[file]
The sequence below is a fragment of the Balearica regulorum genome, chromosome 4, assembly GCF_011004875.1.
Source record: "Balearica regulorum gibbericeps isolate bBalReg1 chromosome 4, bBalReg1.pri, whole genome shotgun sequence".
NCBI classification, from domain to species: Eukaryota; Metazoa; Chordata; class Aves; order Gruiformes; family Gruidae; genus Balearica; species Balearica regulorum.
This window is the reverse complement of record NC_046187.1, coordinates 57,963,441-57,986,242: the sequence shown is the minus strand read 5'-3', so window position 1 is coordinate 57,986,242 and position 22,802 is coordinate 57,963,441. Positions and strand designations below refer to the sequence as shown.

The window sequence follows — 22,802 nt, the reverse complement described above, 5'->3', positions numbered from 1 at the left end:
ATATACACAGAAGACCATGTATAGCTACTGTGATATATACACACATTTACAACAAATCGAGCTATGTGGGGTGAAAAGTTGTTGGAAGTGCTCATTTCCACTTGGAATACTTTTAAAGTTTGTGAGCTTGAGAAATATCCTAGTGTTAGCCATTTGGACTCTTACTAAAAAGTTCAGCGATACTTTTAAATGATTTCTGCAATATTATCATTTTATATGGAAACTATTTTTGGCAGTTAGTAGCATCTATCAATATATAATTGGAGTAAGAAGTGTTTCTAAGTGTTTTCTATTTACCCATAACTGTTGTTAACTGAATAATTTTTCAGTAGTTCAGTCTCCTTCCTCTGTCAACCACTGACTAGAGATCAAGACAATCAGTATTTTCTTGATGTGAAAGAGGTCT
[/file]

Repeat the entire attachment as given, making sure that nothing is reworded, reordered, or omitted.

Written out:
The sequence below is a fragment of the Balearica regulorum genome, chromosome 4, assembly GCF_011004875.1.
Source record: "Balearica regulorum gibbericeps isolate bBalReg1 chromosome 4, bBalReg1.pri, whole genome shotgun sequence".
NCBI classification, from domain to species: Eukaryota; Metazoa; Chordata; class Aves; order Gruiformes; family Gruidae; genus Balearica; species Balearica regulorum.
This window is the reverse complement of record NC_046187.1, coordinates 57,963,441-57,986,242: the sequence shown is the minus strand read 5'-3', so window position 1 is coordinate 57,986,242 and position 22,802 is coordinate 57,963,441. Positions and strand designations below refer to the sequence as shown.

The window sequence follows — 22,802 nt, the reverse complement described above, 5'->3', positions numbered from 1 at the left end:
ATATACACAGAAGACCATGTATAGCTACTGTGATATATACACACATTTACAACAAATCGAGCTATGTGGGGTGAAAAGTTGTTGGAAGTGCTCATTTCCACTTGGAATACTTTTAAAGTTTGTGAGCTTGAGAAATATCCTAGTGTTAGCCATTTGGACTCTTACTAAAAAGTTCAGCGATACTTTTAAATGATTTCTGCAATATTATCATTTTATATGGAAACTATTTTTGGCAGTTAGTAGCATCTATCAATATATAATTGGAGTAAGAAGTGTTTCTAAGTGTTTTCTATTTACCCATAACTGTTGTTAACTGAATAATTTTTCAGTAGTTCAGTCTCCTTCCTCTGTCAACCACTGACTAGAGATCAAGACAATCAGTATTTTCTTGATGTGAAAGAGGTCT